Saturday, March 31, 2012

Austin-Healey Sprite

I took this photo of an Austin-Healey Sprite Mark II, III or IV--the three models' exteriors are, to me, visually indistinguishable-- in August of 2008, in the Glen Park section of San Francisco. A 1961 Mark II Sprite was my first car. It served me from my sophomore year of high school (I got a Florida driver's license at 16) into my first year of university. I loved it, but traded it for a somewhat larger Sunbeam Alpine because, after an accident caused by someone turning left out of the right-hand lane in front of me, my mother was convinced that the Sprite's smallness made it invisible to other drivers.

The iconic (I once swore off that over-used word, but it is appropriate here) Sprite was the Mark I (so designated only after the Mark II hit the market), sometimes called the "bugeye" or "frogeye":

The first Sprite I saw was on Virginia's Skyline Drive, as my parents and I were returning to Florida after a visit to my mother's relatives in Pennsylvania. We were traveling the constantly curving highway behind a bugeye Sprite with British right hand drive piloted by a man in a tweed Sherlock Holmes hat. The Drive has many parking spaces, or "scenic overlooks", where one may stop and look at vistas of the Shenandoah Valley and mountains beyond. The Sprite driver disdained these, but eventually pulled over to the shoulder of the road and got out, camera in hand. My mother asked why he hadn't stopped at one of the overlooks, and my father answered, "He couldn't waste his time on that, because it had already been seen."

Earl Scruggs, 1924-2012


I came to love country music when I was about nine. We were living in northwest Florida then--my dad was stationed at Eglin Air Force Base--and we made annual summer trips north to visit Dad's family in southern Indiana and Mom's in central Pennsylvania. This involved driving across parts of Alabama, Tennessee, Kentucky, southern Ohio, West Virginia and Virginia. Although neither of my parents was a country music fan, driving through this territory it was often all that could be found on the car radio. I enjoyed traveling by car, taking in the scenery, watching passing trains (in those days often headed by steam locomotives), reading the Burma Shave signs (e.g. "Grandpa says/ It ain't too late/ He's gone to get/ Some widow bait/ Burma-Shave"), and listening to the music. I especially liked old-time and bluegrass music, though I didn't know that was what it was called at the time. I must have heard Earl Scruggs, who died Wednesday at the age of 88, along with his guitar picking partner Lester Flatt and the Foggy Mountain Boys many times on these trips. The clip above, courtesy of the Gator Rock Channel, shows them during their and the Grand Ole Opry's heyday, sometime in the 1950s or early '60s.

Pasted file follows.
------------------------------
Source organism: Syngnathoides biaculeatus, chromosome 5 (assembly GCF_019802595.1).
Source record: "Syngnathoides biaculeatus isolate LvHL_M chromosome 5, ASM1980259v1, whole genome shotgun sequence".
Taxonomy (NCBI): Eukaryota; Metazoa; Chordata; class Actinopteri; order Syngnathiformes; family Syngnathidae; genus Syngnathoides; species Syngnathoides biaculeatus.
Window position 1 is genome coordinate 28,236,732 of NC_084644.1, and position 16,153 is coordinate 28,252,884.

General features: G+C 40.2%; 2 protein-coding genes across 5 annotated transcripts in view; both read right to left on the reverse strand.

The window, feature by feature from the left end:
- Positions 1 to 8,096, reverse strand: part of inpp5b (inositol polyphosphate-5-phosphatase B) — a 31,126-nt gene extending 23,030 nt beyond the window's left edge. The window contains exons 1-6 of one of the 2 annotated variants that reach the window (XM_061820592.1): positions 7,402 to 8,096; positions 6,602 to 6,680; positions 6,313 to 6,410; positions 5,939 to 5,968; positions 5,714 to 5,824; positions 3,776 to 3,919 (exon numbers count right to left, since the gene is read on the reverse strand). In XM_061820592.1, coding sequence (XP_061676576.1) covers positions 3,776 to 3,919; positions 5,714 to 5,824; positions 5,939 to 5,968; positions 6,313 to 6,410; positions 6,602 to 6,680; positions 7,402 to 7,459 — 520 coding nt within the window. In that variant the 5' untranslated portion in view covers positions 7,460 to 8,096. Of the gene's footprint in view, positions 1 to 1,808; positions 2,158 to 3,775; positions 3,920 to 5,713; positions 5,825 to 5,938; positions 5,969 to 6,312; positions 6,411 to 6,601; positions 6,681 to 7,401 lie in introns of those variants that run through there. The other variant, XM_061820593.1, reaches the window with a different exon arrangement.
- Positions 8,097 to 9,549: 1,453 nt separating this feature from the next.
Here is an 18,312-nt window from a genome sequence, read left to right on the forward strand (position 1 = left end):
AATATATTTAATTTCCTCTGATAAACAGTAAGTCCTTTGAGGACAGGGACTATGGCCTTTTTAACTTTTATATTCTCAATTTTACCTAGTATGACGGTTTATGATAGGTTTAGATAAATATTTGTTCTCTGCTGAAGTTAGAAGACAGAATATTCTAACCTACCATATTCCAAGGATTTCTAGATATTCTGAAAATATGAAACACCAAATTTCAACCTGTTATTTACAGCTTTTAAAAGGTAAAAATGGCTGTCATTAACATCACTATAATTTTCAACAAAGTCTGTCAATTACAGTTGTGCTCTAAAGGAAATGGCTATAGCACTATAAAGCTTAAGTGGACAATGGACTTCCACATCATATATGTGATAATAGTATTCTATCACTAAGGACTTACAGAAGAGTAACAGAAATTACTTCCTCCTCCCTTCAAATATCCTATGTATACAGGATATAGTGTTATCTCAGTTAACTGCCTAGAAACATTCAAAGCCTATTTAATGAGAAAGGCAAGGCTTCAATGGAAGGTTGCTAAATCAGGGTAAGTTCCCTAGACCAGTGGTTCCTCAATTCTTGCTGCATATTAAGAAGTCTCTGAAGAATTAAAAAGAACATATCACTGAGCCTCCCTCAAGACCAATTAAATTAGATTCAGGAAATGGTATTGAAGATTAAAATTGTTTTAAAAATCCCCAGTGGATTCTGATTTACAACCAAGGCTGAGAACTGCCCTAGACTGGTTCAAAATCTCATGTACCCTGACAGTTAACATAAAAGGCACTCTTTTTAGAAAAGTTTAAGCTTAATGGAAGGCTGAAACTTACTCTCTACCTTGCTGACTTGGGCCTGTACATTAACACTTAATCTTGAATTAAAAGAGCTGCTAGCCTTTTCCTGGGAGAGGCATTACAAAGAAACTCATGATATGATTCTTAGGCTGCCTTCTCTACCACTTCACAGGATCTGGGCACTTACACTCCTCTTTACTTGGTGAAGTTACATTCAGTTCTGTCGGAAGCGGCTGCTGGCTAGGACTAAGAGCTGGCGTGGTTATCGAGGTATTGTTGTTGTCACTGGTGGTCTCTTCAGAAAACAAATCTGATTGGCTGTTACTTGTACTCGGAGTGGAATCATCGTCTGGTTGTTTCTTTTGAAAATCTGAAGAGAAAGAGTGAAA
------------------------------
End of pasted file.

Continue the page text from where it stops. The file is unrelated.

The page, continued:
The clip above, taken from a 2003 PBS show, The Three Pickers, features Scruggs with fellow North Carolinian Doc Watson on guitar, and multi-talented Kentuckian Ricky Skaggs, part of a younger generation of bluegrass musicians, on mandolin, doing three songs.


In this clip, also from The Three Pickers, they're joined by another of the new generation of bluegrass, Alison Krauss, on fiddle and vocals. The song is "Banks of the Ohio", one that I remember clearly from one of those childhood car trips, probably because I heard it as we were traveling through the Ohio River valley somewhere just east of Cincinnati.

Goodbye, Earl, and thanks for the music.

Tuesday, March 27, 2012

The big and the small: Torm Thames and Patrick Sky

As I earlier noted here, Brooklyn Pier 7, which lies next to Brooklyn Bridge Park's Pier 6, sometimes serves as a temporary berth for ships between charters. For the past week or so, it has hosted a larger than usual vessel, Torm Thames, a Norwegian flagged chemical tanker with an overall length of 604 feet and a cargo capacity of 47,036 deadweight tons. I took the photo above from Pier 6 while on a morning walk the day after Torm Thames arrived.